Last time in the menstruation series, I talked about the difficulties girls and women encounter in the developing world. I particularly concern myself with this issue because in 38 days, I will start my journey as a Peace Corps volunteer (YAY!!). Living in a developing country with no plumbing, waste management facilities, or electricity makes dealing with menstruation a much greater challenge. So, I started trying out different period products that I could use in country. Today’s post: the menstrual cup.
All female volunteers, or all menstruating volunteers, are given Diva Cups when they enter service. In case you don’t know, these are one company of many that makes menstrual cups. These cups are reusable and made of medical grade silicone, and are inserted much like a tampon. You can wear it for up to 12 hours, and save tons of money on tampons and pads, as one cup can last years. When you are a menstruating human living in a developing country with little to no pads or tampons available, cups are your best friend.
Now obviously these little guys don’t work for all bodies, and I certainly did not want to wait until I got in-country to figure out my period situation. I ordered a cup from Lena (great customer service and products, BTW) for about $20 in the smaller size and in turquoise. Period fact: menstrual cups are not readily available outside most developed countries, which is why the Peace Corps provides them. Any menstrual insertion method is highly taboo in the developing world. While they are a great solution for people traveling in the developing world, they don’t necessarily solve the problem in country.
When I first got my cup, it looked much smaller than I imagined it would be. I’d done some research, but any and all cups looked giant to me and impossible to use. But, I knew that this was the easiest way for volunteers to period, or at least most available through medical staff. I had to go for it. I stayed in the entire first day of trying it out so that I could comfortable readjust and position until I got it right. Honestly, by the end of day one, I had it just about right!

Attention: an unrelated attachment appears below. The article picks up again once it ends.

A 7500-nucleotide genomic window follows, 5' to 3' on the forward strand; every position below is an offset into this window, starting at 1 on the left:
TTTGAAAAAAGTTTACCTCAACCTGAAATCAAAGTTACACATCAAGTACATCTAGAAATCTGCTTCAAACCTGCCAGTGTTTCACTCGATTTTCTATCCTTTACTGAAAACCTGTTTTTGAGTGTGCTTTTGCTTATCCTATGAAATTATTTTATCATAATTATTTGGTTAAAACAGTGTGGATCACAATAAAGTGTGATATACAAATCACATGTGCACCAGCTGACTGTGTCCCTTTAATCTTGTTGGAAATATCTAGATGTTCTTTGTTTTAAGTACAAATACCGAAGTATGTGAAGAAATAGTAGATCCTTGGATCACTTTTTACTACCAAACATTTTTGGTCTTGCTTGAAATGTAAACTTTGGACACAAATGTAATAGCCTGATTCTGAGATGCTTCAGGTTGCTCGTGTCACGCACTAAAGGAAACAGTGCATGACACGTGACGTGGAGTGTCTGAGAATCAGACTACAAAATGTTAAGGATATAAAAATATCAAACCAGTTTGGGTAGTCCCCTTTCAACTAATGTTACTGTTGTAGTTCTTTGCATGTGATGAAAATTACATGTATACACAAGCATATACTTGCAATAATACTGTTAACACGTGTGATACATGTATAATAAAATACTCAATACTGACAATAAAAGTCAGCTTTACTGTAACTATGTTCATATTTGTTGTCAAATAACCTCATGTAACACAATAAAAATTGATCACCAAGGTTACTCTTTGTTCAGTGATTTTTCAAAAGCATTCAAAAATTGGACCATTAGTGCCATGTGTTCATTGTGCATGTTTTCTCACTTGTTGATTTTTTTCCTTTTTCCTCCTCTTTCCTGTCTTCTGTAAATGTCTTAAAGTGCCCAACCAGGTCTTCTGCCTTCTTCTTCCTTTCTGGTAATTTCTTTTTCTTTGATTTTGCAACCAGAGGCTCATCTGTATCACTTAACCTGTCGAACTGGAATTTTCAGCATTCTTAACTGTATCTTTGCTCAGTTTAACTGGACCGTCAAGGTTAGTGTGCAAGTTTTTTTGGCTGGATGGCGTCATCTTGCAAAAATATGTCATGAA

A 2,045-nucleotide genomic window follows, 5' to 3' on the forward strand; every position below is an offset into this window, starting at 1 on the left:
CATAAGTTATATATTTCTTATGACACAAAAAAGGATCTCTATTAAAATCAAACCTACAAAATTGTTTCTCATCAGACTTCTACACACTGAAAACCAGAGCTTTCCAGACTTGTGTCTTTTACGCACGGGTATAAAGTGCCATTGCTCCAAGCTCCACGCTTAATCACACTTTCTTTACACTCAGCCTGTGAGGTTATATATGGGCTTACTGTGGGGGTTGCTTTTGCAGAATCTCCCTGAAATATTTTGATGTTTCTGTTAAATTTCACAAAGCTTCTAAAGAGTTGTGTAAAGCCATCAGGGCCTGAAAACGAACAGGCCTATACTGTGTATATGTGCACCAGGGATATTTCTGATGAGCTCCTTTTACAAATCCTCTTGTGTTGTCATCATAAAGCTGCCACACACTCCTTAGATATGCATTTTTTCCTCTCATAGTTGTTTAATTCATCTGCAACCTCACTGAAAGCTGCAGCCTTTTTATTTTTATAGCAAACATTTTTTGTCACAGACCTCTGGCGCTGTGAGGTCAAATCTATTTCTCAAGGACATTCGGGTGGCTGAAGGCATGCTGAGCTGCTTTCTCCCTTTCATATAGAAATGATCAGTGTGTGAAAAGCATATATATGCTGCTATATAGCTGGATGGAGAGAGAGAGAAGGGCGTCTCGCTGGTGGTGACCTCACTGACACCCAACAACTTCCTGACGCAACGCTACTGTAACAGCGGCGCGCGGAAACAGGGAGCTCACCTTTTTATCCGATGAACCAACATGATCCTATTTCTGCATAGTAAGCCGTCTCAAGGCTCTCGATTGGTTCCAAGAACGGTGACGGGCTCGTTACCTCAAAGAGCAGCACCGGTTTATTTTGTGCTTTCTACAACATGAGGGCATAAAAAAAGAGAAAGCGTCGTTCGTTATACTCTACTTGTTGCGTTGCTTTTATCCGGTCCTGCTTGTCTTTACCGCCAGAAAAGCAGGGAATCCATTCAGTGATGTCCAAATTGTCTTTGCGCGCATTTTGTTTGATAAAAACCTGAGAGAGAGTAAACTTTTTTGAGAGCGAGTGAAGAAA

So, my first worries were assuaged–I could get through a few hours at a time with this thing in and not leak. However, the first night I had some trouble, because I leaked everywhere upon waking up. Oh god, I thought to myself, and ran to the bathroom. I am not sure what I did wrong, but… it never leaked again after that.
My first thoughts from using a menstrual cup: I can see why people are turned off by the concept. It is messy (which, my mom mentioned, seems counterintuitive to maintaining hygiene in a developing country). But, it also takes like five minutes out of your day to maintain, once you’ve got the hang of it. Hygiene is my top concern, as in-country I will be drinking boiled water and bottled water. No water is safe for consumption alone, which means I shouldn’t use it to clean a menstrual cup that goes inside me.
It is a privilege to come from a culture with so many options in terms of women’s health, and great systems for hygiene as well. It is a serious advantage to have grown up in the United States, and I cannot wait to learn more while serving abroad.
Until next time, dear menstruating readers,